If Google’s Pixel 4 is your daily driver, good news: It’s now able to screen robocalls — and more. Google has announced an update to the Pixel 4’s Call Screen feature in the U.S. that automatically declines calls from unknown parties and filters out suspected robocallers, alongside an improved video calling experience on Duo, the rollout of the new Google Assistant to more users, and a zippier software experience made possible by memory usage optimizations.
It’s part of what Google is calling feature drops, which will deliver “bigger updates” to Pixel devices with “more helpful and fun features” going forward. The first batch arrives today, with others to follow on a monthly cadence. “Pixel phones have always received monthly updates to improve performance and make your device safe,” wrote Google group product manager Shenaz Zack Mistry in a blog post. “Now, [Pixel devices] will also get [more substantial] updates in new … feature drops.”
For the uninitiated, Call Screen — which was introduced with the Pixel 3 and which works on-device without Wi-Fi or data — transcribes calls in real time to help users decide whether to pick up. When the enhanced Call Screen on the Pixel 4 detects a robocall, it automatically hangs up. And when the call is legitimate, it rings a few moments later with context about who’s calling and why.
According to Google, Call Screen cross-references available contact lists to determine whether to screen a call. A database informs its robocalls and spam calls detection, but not all calls can be detected.
To enable spam and call screening, launch the Phone app and head to the settings menu. Select Spam and Call Screen, and make sure See caller and spam ID is turned on. Then tap Call Screen and under the Unknown call settings subsection, choose the types of callers you’d like to screen. To screen automatically, opt for Automatically screen. Otherwise, select from Ring phone, Automatically screen, or Silently decline. When someone calls and is screened, you’ll get a silent notification.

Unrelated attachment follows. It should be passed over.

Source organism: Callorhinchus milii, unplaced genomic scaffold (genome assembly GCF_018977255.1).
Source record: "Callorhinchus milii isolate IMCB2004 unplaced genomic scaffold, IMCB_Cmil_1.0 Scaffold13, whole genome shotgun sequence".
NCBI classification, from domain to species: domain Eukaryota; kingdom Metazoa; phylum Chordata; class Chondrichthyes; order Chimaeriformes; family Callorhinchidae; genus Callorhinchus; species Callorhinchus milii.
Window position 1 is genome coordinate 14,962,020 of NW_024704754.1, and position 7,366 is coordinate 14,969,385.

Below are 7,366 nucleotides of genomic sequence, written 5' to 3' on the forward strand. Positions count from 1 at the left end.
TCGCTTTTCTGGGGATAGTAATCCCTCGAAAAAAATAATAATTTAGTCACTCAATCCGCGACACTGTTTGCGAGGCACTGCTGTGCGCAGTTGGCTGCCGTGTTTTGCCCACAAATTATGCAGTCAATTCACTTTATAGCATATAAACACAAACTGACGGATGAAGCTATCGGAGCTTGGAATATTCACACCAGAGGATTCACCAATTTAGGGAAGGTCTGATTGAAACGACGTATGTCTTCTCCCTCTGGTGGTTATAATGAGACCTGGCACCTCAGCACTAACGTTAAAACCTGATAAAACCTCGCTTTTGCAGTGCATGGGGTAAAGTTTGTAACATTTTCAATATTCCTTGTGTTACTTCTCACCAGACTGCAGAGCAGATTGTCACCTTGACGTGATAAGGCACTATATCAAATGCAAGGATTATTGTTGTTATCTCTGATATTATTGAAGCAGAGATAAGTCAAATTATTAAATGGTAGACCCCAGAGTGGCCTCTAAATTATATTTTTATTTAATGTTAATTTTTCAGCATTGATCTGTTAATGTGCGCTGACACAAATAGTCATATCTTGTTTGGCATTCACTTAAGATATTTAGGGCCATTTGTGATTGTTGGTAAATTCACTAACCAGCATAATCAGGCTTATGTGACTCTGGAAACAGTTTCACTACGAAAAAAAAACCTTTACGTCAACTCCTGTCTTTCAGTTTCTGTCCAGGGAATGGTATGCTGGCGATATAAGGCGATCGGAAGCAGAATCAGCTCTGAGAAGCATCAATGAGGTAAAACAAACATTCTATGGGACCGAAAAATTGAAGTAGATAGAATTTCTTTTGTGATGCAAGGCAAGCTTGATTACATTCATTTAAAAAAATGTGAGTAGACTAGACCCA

Google says the feature will roll out to Pixel 2, Pixel 3a, and Pixel 3 devices running Android 10 “over the coming weeks.”
On the subject of Duo, Google’s cross-platform video chat app, it auto-frames faces to keep them centered during conversations, even as subjects move around. (The camera automatically adjusts if another person joins in-frame, much like Duo on the Nest Hub Max.) Plus, playback of calls is smoother than before, thanks to an AI model that predicts the likely next sound and helps keep the conversation going with minimum disruptions. Alongside the Pixel 4, the Pixel 2, Pixel 3, and Pixel 3a now have a new portrait filter that blurs the background of calls while maintaining lock focus on the foreground.
These aren’t the only new features headed down the pipeline. Google Maps accuracy on the Pixel 4 is enhanced thanks to improved, battery-saving “on-device computing,” and the new Google Assistant has arrived in the U.K., Canada, Ireland, Singapore, and Australia in English. (As you might recall, Google Assistant on the Pixel 4 works offline and processes speech at “nearly zero” latency, delivering answers up to 10 times faster than on previous-generation devices.) Additionally, Google says all new Pixel phones will receive an update to memory management that will let them proactively compress cached applications so that multiple apps — like games and streaming content — run more efficiently at the same time.
Last, but not least, photos captured with Pixel devices can now be converted into a portrait by blurring the background post-snap. A special filter in the latest version of Google Photos applies an artistic Portrait Blur bokeh effect that’s adjustable with a slider.
“Pixel phones have always received monthly updates to improve performance and make your device safe. Now, feature drops will bring more helpful and fun features to users on a regular basis to continue to make your Pixel better than ever,” according to the blog post.